Consultant pharmacists are busy preparing to implement the Centers for Medicare & Medicaid Services' newly revised survey guidance for Pharmacy Services and Unnecessary Medications (F-Tags 329, 425, 428 and 431) in Appendix PP of the State Operations Manual (SOM). CMS released the revised guidelines on Sept. 15, with the changes scheduled to become effective on Dec. 18. They represent the first substantive changes in these sections in nearly seven years.
The regulations and new guidance to surveyors apply only to skilled-nursing facilities and nursing homes that meet the requirements for each as set forth in the Social Security Act. The new guidelines do not apply to intermediate care facilities, assisted-living facilities, or hospitals. The regulations have not changed. Instead it is the interpretive guidelines, investigative protocol, and severity guidance that have been updated, while some of the survey tags have been combined and reorganized, specifically those pertaining to pharmacy services and medication use in nursing facilities.
The new survey tags include Tag F329, covering unnecessary medications; Tag F425, covering pharmaceutical services; Tag F428, covering medication regimen review; and Tag F431, addressing storage, labeling, and controlled medications.
In the general session "Changes in the State Operations Manual-Effects on Your Practice," presenters described these changes in detail and explained the challenges that await pharmacists and facilities as they prepare for implementation.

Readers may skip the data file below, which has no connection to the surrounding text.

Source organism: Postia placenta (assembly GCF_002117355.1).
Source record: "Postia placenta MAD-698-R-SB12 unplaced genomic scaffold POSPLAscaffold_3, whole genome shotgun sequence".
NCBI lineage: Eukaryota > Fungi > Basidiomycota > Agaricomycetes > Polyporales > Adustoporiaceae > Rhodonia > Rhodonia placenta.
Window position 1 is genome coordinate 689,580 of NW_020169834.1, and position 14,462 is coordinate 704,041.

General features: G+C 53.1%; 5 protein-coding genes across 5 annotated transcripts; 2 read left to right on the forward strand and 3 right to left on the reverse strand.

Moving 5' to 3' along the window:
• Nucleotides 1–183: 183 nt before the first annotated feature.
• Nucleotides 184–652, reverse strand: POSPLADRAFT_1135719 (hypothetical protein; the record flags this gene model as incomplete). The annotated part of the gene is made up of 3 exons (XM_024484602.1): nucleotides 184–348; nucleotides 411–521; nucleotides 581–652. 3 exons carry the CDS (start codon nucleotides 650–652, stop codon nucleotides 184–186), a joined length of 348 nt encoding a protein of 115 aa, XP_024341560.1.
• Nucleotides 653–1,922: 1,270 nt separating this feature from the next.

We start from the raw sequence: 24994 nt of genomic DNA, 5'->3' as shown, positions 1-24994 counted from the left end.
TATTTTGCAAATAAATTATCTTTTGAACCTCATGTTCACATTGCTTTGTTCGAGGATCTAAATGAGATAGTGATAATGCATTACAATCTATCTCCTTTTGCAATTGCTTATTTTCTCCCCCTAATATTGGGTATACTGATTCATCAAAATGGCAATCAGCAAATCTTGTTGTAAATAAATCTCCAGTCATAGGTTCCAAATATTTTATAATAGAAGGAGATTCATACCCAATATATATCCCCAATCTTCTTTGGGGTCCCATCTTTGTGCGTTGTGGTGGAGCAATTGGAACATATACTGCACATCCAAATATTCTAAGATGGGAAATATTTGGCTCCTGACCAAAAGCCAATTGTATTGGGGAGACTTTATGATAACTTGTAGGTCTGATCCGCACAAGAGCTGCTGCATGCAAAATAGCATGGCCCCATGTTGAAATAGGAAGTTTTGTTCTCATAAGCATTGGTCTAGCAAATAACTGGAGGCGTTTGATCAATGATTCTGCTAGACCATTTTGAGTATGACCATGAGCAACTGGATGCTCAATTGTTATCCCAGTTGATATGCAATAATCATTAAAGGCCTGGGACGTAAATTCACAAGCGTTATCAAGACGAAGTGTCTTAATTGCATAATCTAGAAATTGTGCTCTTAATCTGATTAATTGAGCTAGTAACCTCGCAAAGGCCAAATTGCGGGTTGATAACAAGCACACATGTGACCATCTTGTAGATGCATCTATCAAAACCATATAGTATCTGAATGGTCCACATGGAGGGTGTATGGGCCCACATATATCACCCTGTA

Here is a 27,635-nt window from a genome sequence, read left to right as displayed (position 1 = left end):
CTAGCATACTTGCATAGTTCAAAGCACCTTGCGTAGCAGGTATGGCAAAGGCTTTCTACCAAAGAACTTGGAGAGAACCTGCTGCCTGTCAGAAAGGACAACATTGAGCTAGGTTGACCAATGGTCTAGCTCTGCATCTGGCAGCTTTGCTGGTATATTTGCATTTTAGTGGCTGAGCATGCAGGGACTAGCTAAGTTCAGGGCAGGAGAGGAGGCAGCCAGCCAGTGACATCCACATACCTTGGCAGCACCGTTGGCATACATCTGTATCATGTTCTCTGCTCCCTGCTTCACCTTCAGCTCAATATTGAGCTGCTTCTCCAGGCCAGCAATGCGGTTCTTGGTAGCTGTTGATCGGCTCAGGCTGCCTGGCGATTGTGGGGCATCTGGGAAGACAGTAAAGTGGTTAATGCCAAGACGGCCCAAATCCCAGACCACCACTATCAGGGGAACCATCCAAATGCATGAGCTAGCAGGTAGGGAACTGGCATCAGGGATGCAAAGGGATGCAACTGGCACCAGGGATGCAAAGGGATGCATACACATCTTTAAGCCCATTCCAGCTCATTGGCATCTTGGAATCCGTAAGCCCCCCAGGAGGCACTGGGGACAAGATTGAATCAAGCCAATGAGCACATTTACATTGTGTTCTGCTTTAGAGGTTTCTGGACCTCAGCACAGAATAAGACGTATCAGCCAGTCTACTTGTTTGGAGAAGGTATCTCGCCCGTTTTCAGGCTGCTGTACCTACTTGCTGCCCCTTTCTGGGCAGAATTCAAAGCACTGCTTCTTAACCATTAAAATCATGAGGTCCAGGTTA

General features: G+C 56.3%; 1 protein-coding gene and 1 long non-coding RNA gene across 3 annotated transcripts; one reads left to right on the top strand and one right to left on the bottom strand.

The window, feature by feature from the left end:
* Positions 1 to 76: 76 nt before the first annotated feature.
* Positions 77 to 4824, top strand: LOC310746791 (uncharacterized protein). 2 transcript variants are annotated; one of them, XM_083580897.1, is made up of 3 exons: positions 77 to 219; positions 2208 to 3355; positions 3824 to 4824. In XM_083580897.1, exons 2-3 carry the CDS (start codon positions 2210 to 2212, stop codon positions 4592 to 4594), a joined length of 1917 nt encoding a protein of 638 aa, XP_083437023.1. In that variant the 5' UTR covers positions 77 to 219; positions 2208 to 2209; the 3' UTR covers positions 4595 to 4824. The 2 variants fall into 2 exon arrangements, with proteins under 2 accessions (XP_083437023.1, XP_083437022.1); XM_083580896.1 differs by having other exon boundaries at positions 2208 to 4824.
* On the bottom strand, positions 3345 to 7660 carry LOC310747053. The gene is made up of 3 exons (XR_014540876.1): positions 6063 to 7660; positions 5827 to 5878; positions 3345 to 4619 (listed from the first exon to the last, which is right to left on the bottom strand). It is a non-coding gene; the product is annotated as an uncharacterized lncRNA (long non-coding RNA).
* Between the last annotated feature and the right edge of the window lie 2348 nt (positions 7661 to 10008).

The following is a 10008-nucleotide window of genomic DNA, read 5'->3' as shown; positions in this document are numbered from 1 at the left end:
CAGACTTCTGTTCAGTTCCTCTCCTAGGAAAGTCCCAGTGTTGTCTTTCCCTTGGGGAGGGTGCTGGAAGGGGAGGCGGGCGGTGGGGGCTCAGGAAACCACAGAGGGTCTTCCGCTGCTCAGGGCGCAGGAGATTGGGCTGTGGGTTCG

"The expectation is that consultant pharmacists will be providing these services and that the care process will focus on looking at the patient and medical regimen more holistically," said Carla Saxton McSpadden, R.Ph., CGP, assistant director of policy and advocacy for ASCP. "It will increase the responsibility of the facility, prescribers, consultant pharmacists, and the dispensing pharmacy in regard to medication management."
Other key messages stressed at the general session regarding implementation of the new survey guidelines included the increased role of the consultant pharmacist as overall coordinator/evaluator of pharmaceutical services in the nursing home environment as well as the significant changes regarding tapering/gradual dose reduction where the emphasis is now on how the medication is being used rather than in which class it is categorized.
Consultant pharmacists were also warned to be aware that there is an increased likelihood that they may be interviewed by the surveyor during a survey, especially if problems are identified with the Medication Regimen Review (MMR) in their facility. One of the key focus areas of the new survey guidelines is the MMR process for short-stay residents that may require reviews more often than monthly.
ASCP has numerous resources on its Web site at http://www.ascp.com/som to help consultant pharmacists prepare their facilities for the implementation of the new SOM survey guidelines.